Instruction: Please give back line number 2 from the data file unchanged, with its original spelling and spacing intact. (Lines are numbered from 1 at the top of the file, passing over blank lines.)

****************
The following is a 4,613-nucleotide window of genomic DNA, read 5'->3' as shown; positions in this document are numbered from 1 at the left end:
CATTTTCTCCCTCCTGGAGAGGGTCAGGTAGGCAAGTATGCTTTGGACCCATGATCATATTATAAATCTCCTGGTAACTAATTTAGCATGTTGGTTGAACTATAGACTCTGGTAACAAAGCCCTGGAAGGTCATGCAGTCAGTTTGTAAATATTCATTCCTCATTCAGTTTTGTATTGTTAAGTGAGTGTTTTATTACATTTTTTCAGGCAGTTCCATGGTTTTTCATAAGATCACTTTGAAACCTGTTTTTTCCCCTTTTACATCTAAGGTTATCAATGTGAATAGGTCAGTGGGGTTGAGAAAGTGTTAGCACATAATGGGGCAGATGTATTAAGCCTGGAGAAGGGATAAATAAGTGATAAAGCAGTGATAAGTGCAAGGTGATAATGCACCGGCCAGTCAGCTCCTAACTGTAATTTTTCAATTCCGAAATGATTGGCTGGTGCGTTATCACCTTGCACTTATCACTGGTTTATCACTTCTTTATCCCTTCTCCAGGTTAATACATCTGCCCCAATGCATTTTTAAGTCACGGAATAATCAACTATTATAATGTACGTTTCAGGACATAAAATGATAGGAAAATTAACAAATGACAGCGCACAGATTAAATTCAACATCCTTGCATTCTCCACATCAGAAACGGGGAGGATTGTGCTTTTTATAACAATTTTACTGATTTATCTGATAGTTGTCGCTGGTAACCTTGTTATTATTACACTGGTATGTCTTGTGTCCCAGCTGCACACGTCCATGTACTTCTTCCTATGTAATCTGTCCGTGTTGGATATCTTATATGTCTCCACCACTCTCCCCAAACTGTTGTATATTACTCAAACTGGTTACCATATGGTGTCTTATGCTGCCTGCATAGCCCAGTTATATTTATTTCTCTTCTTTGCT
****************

CATTTTCTCCCTCCTGGAGAGGGTCAGGTAGGCAAGTATGCTTTGGACCCATGATCATATTATAAATCTCCTGGTAACTAATTTAGCATGTTGGTTGAACTATAGACTCTGGTAACAAAGCCCTGGAAGGTCATGCAGTCAGTTTGTAAATATTCATTCCTCATTCAGTTTTGTATTGTTAAGTGAGTGTTTTATTACATTTTTTCAGGCAGTTCCATGGTTTTTCATAAGATCACTTTGAAACCTGTTTTTTCCCCTTTTACATCTAAGGTTATCAATGTGAATAGGTCAGTGGGGTTGAGAAAGTGTTAGCACATAATGGGGCAGATGTATTAAGCCTGGAGAAGGGATAAATAAGTGATAAAGCAGTGATAAGTGCAAGGTGATAATGCACCGGCCAGTCAGCTCCTAACTGTAATTTTTCAATTCCGAAATGATTGGCTGGTGCGTTATCACCTTGCACTTATCACTGGTTTATCACTTCTTTATCCCTTCTCCAGGTTAATACATCTGCCCCAATGCATTTTTAAGTCACGGAATAATCAACTATTATAATGTACGTTTCAGGACATAAAATGATAGGAAAATTAACAAATGACAGCGCACAGATTAAATTCAACATCCTTGCATTCTCCACATCAGAAACGGGGAGGATTGTGCTTTTTATAACAATTTTACTGATTTATCTGATAGTTGTCGCTGGTAACCTTGTTATTATTACACTGGTATGTCTTGTGTCCCAGCTGCACACGTCCATGTACTTCTTCCTATGTAATCTGTCCGTGTTGGATATCTTATATGTCTCCACCACTCTCCCCAAACTGTTGTATATTACTCAAACTGGTTACCATATGGTGTCTTATGCTGCCTGCATAGCCCAGTTATATTTATTTCTCTTCTTTGCT